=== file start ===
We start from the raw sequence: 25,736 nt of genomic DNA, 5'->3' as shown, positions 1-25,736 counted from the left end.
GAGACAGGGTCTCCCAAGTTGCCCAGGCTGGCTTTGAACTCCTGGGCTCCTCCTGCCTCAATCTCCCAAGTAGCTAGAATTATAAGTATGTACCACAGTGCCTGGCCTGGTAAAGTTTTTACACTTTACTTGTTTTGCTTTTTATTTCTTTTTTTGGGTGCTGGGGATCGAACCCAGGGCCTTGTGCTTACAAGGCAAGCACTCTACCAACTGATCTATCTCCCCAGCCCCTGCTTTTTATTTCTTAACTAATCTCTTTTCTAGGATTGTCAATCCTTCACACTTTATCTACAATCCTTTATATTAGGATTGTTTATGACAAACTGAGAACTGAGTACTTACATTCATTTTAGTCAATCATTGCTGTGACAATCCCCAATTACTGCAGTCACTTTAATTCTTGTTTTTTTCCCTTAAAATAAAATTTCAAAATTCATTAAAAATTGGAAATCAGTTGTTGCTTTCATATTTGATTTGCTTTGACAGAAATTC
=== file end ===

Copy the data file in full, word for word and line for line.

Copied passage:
We start from the raw sequence: 25,736 nt of genomic DNA, 5'->3' as shown, positions 1-25,736 counted from the left end.
GAGACAGGGTCTCCCAAGTTGCCCAGGCTGGCTTTGAACTCCTGGGCTCCTCCTGCCTCAATCTCCCAAGTAGCTAGAATTATAAGTATGTACCACAGTGCCTGGCCTGGTAAAGTTTTTACACTTTACTTGTTTTGCTTTTTATTTCTTTTTTTGGGTGCTGGGGATCGAACCCAGGGCCTTGTGCTTACAAGGCAAGCACTCTACCAACTGATCTATCTCCCCAGCCCCTGCTTTTTATTTCTTAACTAATCTCTTTTCTAGGATTGTCAATCCTTCACACTTTATCTACAATCCTTTATATTAGGATTGTTTATGACAAACTGAGAACTGAGTACTTACATTCATTTTAGTCAATCATTGCTGTGACAATCCCCAATTACTGCAGTCACTTTAATTCTTGTTTTTTTCCCTTAAAATAAAATTTCAAAATTCATTAAAAATTGGAAATCAGTTGTTGCTTTCATATTTGATTTGCTTTGACAGAAATTC